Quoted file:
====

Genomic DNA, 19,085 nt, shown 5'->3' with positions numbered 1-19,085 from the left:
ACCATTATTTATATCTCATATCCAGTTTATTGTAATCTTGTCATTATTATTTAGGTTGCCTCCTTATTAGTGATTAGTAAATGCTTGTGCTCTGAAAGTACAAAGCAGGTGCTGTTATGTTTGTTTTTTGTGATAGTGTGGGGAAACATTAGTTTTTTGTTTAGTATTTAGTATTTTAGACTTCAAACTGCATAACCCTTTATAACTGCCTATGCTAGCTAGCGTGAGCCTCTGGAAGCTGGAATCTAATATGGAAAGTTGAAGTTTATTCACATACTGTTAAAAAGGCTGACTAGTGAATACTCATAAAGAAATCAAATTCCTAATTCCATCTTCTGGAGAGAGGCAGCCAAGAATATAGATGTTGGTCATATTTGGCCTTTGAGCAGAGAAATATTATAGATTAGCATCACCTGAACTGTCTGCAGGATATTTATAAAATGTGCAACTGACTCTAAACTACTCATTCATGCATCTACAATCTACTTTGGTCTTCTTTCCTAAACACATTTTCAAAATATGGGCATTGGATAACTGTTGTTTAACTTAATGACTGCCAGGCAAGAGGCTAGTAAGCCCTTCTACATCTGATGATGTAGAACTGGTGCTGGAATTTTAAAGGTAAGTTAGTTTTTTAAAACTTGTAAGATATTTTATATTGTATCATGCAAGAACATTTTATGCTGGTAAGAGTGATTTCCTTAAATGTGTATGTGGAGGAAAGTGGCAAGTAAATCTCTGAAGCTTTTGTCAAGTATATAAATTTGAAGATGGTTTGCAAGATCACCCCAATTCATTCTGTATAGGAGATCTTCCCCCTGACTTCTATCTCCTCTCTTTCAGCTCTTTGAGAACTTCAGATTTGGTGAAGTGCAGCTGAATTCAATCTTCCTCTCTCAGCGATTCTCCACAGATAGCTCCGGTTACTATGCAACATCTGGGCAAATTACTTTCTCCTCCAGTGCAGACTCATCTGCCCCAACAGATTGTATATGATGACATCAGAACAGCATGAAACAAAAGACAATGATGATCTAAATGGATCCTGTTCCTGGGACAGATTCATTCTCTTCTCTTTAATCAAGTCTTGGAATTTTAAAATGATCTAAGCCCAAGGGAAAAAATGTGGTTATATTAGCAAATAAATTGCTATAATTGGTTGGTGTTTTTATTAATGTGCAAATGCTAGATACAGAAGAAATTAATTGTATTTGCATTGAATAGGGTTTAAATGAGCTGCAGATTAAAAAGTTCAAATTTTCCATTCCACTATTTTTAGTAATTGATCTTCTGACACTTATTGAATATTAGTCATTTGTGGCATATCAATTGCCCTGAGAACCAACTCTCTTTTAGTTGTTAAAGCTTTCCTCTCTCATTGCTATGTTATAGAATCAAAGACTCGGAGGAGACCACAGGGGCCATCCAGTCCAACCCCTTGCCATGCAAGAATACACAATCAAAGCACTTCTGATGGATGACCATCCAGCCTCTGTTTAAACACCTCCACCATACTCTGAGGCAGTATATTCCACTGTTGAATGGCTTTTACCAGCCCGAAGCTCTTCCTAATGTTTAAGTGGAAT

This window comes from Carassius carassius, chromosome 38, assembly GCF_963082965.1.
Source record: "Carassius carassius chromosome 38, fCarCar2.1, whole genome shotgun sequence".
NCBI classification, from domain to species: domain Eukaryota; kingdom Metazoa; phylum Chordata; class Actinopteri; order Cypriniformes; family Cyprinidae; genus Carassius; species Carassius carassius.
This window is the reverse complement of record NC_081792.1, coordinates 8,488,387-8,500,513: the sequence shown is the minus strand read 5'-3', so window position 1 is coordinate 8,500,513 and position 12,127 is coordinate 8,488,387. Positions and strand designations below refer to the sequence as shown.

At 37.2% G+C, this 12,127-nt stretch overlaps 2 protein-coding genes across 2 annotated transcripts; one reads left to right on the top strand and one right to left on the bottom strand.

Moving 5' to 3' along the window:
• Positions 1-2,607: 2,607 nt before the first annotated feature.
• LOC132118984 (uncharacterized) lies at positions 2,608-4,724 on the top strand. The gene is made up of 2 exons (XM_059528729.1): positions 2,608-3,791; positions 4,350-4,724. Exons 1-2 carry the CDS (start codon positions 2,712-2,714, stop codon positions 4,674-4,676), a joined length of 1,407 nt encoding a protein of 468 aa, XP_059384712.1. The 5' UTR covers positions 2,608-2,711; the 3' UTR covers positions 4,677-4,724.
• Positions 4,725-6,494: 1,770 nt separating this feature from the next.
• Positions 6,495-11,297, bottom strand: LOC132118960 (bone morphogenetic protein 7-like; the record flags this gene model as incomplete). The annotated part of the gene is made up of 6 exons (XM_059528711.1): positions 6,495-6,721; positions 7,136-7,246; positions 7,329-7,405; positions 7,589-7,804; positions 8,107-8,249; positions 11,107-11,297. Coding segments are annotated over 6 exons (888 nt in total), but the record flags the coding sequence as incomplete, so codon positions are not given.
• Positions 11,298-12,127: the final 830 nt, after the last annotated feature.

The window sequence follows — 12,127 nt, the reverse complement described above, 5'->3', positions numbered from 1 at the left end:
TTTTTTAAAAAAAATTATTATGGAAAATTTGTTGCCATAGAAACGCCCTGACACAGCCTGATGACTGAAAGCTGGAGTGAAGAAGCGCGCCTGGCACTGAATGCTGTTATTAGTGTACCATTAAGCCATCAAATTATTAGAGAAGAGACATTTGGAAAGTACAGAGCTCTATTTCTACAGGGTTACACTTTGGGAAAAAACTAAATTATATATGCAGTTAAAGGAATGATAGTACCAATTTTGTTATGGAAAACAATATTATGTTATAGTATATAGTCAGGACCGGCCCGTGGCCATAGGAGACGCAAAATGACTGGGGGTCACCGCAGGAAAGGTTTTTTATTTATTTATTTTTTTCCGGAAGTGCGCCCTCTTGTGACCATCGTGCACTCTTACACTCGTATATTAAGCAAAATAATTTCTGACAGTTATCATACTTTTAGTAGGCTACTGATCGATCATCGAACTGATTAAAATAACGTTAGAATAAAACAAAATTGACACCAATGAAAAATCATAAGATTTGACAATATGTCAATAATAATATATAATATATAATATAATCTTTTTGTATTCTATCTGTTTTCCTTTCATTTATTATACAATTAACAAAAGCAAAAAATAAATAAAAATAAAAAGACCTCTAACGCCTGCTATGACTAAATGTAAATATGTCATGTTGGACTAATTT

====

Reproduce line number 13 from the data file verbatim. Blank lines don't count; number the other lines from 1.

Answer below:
• Positions 11,298-12,127: the final 830 nt, after the last annotated feature.